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It's flu shot time! Just last week our clinic's supply arrived and we started giving it out. While most families are happy to get their child immunized, every year I talk to families who have questions and concerns about the influenza vaccine.
Here are the questions I'm most commonly asked:
My child is healthy. Why does he need this vaccine?
Over the years, I've come to have great respect for influenza and how sick it can make people--even healthy people. Yes, there's a chance that your child won't catch it--or that if he does catch it he won't get very sick. But there's also a chance that he will get very sick.
It's also important to vaccinate your children in order to protect other people. Your son may only have a mild case, but he could easily infect Grandma, or the neighbor with cancer, or your friend's newborn. By immunizing as many people as possible, especially young children, we keep everyone healthier.
Everyone should be immunized. But the people that the CDC most wants to get the vaccine include:
- Children 6 months-4 years (because the young are more likely to get very sick, and are infection-spreaders)
- People with asthma, heart disease, and other chronic health conditions--and any one with lowered immune defenses, like people on chemotherapy.
- People on aspirin therapy
- People older than 50.
- Pregnant women
- Caregivers of children (especially children less than 6 months since they are too young to be immunized) or the elderly
- Health care workers, and caregivers of people with health problems
Can't you catch the flu from the flu vaccine?
No. You can't. The shot has inactivated virus in it that can't cause an infection. The nasal spray, or LAIV (live attenuated influenza vaccine), is not completely inactivated--but it's been changed in a way that stops it from causing infection. There is a slight chance that LAIV could possibly cause an infection in someone with a weak immune system, which is why we don't recommend it for them or anyone who lives with them.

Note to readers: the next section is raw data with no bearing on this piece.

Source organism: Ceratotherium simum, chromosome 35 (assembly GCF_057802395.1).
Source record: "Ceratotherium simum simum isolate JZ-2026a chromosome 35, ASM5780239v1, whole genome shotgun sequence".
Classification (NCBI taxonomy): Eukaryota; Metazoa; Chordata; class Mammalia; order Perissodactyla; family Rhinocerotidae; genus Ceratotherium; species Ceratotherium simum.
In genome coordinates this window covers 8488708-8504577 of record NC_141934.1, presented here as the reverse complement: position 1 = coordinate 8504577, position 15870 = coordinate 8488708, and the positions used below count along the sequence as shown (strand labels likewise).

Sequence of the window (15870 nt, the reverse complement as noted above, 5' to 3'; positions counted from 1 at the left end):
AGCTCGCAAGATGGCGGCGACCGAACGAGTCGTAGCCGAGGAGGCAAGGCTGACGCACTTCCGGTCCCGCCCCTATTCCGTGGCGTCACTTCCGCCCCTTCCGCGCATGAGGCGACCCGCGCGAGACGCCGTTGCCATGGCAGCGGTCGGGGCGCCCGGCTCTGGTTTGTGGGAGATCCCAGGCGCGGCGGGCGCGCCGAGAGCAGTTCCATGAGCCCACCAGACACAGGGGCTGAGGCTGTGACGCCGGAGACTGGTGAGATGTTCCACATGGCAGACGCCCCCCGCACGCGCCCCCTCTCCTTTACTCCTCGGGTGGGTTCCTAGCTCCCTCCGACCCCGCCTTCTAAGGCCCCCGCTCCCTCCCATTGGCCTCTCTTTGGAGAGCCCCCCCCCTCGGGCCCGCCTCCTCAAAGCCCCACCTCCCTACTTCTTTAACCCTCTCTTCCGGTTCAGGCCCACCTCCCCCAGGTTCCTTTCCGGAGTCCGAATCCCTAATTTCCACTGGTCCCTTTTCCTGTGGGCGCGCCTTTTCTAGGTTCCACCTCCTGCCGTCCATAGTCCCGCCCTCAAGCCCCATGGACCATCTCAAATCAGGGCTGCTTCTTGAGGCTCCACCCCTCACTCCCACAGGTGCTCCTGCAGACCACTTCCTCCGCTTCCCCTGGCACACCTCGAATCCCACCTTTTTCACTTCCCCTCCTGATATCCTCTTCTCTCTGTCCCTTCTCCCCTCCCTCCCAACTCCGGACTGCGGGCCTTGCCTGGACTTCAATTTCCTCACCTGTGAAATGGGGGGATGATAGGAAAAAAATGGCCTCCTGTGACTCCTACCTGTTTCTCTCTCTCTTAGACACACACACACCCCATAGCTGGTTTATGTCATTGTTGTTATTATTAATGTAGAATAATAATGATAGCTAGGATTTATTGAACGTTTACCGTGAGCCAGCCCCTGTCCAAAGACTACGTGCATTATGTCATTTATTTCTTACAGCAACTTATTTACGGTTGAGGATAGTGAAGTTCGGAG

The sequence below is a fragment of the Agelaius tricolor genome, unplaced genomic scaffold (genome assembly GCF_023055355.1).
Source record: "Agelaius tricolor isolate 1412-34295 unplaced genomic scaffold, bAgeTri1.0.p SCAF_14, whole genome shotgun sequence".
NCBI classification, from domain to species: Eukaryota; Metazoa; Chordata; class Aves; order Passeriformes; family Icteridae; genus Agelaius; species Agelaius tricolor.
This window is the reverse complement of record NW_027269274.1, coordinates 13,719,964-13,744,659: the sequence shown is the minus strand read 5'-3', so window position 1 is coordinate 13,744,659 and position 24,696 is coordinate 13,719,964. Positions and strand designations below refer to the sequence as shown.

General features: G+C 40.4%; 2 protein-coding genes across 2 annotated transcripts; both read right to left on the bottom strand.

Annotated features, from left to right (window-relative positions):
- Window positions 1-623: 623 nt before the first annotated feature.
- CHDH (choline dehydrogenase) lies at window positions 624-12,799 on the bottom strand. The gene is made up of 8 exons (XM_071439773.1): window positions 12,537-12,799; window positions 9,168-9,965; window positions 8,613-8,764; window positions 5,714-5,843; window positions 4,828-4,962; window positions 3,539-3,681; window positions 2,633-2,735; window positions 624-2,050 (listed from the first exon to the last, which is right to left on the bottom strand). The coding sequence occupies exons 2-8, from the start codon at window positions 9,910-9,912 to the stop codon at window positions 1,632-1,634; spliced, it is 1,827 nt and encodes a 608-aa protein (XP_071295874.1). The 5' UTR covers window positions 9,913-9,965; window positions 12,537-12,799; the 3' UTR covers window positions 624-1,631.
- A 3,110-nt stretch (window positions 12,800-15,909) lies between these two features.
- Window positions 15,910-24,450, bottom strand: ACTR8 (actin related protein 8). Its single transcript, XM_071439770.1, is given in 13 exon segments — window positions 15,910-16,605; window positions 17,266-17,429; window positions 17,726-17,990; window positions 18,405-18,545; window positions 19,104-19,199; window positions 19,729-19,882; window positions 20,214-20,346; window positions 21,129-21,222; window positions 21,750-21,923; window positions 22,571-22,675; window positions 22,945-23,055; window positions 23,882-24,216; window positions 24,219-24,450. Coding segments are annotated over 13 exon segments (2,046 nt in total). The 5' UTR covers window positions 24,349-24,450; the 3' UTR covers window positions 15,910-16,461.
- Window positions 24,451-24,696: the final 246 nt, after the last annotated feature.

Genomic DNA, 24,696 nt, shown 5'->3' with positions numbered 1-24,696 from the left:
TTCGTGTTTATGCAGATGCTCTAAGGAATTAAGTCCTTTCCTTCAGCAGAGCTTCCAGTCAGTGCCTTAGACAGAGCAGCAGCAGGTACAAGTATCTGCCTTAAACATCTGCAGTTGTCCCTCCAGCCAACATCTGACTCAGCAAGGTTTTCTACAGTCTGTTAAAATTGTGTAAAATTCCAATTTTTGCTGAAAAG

Every year, scientists make their best guess as to which flu viruses are going to cause trouble--and usually, they are right. But occasionally they are wrong, and there are various flu viruses out there--so it's possible to get the flu shot and still get the flu. Also, it can take a couple of weeks after the shot for it to have it's full effect, so it's possible to catch the flu in that period (that's why it's good to get it early in the season!) But if you get it, it's a coincidence--it's not from the shot.
Aren't there dangerous side effects?
Every medical treatment has possible side effects, and the flu shot is no different. It's not uncommon to feel a bit achey and sick for a day or so after the shot, or even get a bit of a fever, and if you get a shot your arm may be sore. But more serious side effects are very rare.
Should my child get the nasal spray or the shot?
If your child has a health problem or is less than 2 years old, we recommend the shot. We have more experience with it, and it is a completely inactivated virus. But if your child is over 2 and healthy, the spray may even be slightly more effective--and most kids are happy not to get a needle. To learn more about LAIV, read the LAIV page of the CDC website.
Why does my baby need two flu shots?
For children under age 8 who have had less than two doses of flu vaccine since July 1, 2010, two doses are recommended to be sure they get enough protection. The second dose should be given at least 4 weeks after the first.
What about preservatives?
Multidose vials of influenza vaccines (bottles that hold enough vaccine to immunize a bunch of people) contain a small amount of preservative (thimerosal) so that bacteria and other germs can't get into the vaccine once the bottle is opened, something that could be very dangerous. This small amount of preservative is felt to be very safe. Single dose vials, and LAIV, do not contain any thimerosal (nor do any of the vaccines we give children under the age of 6).
To keep your family healthy this flu and cold season, teach your children to cover their coughs and sneezes--teach them to use the inside of their elbow rather than their hands, as hands often go on to touch things like doorknobs. And wash your hands, all the time! When using soap and water, sing the Happy Birthday song to be sure you're washing long enough; if you use hand sanitizer (make sure you always carry some with you), make sure that you use plenty and really rub it between your fingers.
If someone in your family has the symptoms of the flu (such as fever, cough, runny nose, vomiting, diarrhea or generally feeling lousy), call your doctor. In some cases, treatment with antiviral medication is a good idea.
Both the American Academy of Pediatrics and the Centers for Disease Control have lots of information about influenza and influenza vaccine on their websites. And talk to your doctor--he or she knows your situation, and is likely the best person to answer your questions.
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